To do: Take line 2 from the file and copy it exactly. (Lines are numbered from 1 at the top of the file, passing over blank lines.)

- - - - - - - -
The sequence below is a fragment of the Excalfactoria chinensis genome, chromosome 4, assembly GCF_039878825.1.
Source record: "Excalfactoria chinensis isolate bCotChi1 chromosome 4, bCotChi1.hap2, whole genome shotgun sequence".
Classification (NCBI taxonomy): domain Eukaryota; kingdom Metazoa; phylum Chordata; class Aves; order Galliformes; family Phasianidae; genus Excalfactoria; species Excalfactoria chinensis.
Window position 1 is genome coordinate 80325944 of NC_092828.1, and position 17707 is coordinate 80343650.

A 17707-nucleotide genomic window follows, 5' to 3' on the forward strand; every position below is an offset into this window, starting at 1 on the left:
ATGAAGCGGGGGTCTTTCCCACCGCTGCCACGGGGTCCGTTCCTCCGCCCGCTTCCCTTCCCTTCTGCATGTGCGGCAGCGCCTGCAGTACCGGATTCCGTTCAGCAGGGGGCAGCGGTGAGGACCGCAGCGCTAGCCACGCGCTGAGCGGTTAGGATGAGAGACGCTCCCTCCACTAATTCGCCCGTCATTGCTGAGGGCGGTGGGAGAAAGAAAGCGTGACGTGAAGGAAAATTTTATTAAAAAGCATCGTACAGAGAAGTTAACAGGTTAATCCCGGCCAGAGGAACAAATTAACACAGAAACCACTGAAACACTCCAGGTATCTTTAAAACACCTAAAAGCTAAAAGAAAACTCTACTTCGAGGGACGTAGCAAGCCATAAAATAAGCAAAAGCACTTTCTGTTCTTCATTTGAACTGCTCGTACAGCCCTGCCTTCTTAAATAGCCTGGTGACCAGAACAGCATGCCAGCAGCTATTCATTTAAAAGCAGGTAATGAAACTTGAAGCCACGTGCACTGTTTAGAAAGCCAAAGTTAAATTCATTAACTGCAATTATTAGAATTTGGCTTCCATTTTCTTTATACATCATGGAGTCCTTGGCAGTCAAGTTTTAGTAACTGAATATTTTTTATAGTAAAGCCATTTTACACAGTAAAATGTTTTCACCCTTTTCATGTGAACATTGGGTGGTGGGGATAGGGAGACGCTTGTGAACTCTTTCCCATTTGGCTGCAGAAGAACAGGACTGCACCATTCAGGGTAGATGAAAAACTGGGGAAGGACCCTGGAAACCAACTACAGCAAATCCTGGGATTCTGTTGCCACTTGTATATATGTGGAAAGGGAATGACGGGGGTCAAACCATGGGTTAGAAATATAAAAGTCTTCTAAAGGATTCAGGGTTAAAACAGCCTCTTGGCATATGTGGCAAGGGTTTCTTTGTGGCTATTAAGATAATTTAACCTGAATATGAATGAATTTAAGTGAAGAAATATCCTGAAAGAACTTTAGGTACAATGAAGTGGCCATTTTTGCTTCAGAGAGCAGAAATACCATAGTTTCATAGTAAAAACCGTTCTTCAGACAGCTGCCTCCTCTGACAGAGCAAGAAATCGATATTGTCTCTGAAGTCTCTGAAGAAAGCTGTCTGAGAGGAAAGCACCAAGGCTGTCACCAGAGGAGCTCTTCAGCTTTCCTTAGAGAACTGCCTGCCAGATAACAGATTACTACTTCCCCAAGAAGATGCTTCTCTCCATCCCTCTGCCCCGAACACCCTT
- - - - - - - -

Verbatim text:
Source record: "Excalfactoria chinensis isolate bCotChi1 chromosome 4, bCotChi1.hap2, whole genome shotgun sequence".